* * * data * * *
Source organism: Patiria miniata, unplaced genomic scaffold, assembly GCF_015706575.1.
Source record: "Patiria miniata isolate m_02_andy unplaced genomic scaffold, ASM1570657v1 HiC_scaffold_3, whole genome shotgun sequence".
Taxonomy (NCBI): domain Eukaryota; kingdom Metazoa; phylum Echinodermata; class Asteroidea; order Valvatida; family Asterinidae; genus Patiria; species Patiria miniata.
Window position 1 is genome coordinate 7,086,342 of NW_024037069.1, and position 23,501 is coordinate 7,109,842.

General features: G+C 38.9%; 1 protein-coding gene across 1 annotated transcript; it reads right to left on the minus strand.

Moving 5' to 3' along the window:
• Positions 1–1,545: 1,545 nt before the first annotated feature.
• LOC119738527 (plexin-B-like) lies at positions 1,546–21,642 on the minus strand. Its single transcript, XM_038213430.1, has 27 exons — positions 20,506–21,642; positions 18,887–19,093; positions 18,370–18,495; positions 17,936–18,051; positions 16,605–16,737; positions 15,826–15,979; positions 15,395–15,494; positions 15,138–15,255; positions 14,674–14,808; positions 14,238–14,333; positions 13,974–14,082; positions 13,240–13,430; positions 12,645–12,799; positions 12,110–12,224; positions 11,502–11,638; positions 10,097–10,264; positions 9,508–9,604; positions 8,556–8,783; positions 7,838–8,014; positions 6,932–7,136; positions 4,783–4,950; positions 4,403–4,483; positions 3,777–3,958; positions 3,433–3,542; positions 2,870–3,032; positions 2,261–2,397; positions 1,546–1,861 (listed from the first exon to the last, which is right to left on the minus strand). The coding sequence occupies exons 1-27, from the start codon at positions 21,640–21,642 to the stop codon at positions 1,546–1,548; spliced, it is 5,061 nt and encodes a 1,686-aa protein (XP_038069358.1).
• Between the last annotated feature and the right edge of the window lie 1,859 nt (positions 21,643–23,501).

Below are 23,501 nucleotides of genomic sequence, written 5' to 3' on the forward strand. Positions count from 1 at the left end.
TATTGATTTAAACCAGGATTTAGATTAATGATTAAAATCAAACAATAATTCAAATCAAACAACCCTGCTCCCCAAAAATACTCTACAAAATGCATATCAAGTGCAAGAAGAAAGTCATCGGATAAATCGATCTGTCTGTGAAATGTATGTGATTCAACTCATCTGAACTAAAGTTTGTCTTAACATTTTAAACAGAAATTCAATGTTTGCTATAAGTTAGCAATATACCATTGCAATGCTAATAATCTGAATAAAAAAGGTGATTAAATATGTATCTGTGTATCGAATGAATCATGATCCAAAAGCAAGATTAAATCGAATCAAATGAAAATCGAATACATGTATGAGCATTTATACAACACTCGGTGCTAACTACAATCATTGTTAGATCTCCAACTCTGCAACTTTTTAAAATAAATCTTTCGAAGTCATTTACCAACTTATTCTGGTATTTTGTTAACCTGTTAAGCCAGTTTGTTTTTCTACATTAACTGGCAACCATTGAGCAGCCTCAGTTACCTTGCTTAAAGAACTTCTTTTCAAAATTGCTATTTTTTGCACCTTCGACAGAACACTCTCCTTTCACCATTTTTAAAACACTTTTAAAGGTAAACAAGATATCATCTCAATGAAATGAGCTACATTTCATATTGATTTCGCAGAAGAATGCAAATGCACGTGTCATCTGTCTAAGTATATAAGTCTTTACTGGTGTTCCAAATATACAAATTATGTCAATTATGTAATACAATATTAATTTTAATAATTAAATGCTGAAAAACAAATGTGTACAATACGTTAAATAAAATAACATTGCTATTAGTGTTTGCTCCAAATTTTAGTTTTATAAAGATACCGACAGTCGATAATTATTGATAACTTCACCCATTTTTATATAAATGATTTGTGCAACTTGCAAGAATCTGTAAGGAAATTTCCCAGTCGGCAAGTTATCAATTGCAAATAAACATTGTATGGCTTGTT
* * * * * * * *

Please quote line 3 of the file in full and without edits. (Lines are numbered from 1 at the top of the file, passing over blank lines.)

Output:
Taxonomy (NCBI): domain Eukaryota; kingdom Metazoa; phylum Echinodermata; class Asteroidea; order Valvatida; family Asterinidae; genus Patiria; species Patiria miniata.